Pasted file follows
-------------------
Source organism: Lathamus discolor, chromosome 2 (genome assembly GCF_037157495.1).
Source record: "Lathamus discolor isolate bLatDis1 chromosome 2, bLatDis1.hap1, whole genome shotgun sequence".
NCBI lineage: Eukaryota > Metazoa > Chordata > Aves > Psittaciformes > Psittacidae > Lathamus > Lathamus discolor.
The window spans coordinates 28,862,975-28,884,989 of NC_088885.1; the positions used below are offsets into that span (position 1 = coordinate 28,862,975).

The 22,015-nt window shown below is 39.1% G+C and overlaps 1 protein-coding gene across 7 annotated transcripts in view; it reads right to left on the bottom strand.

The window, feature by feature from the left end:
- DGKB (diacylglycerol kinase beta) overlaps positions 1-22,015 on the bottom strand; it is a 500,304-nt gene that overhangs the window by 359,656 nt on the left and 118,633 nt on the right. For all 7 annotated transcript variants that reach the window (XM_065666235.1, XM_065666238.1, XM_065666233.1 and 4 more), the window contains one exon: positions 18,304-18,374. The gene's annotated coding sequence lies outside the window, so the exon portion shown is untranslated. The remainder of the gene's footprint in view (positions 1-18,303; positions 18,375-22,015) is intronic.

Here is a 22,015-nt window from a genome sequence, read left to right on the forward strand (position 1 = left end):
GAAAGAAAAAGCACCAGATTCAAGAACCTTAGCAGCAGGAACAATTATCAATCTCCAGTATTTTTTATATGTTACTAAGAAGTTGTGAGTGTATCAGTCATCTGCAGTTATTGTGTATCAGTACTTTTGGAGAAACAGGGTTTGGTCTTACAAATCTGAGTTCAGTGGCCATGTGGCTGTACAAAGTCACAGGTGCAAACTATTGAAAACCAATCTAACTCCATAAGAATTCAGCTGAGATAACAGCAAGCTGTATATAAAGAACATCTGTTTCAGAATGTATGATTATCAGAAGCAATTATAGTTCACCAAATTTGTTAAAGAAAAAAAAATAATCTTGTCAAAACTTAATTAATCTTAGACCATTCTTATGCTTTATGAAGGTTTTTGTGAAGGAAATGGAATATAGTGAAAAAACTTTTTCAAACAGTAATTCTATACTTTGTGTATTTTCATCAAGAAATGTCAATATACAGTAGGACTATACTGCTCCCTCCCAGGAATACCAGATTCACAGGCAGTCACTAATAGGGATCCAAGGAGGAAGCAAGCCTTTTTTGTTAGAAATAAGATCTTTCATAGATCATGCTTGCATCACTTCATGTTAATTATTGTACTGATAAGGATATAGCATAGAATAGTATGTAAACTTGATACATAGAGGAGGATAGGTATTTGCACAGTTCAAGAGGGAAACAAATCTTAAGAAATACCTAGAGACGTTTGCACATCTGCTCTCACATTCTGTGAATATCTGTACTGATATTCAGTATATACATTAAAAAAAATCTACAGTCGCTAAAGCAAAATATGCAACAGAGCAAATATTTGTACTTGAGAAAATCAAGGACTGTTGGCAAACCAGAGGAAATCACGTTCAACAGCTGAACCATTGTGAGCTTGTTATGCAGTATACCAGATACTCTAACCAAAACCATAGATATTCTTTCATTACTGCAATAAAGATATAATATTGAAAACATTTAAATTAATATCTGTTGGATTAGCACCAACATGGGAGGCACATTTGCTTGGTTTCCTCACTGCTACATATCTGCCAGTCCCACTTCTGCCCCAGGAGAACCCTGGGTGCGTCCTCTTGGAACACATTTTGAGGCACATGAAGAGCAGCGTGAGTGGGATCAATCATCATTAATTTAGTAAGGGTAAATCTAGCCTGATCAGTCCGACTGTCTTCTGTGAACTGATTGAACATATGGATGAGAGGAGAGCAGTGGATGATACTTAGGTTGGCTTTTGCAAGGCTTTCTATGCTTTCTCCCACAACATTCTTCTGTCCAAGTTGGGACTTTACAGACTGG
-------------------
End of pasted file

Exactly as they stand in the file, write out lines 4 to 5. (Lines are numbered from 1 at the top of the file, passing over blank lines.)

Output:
The window spans coordinates 28,862,975-28,884,989 of NC_088885.1; the positions used below are offsets into that span (position 1 = coordinate 28,862,975).

The 22,015-nt window shown below is 39.1% G+C and overlaps 1 protein-coding gene across 7 annotated transcripts in view; it reads right to left on the bottom strand.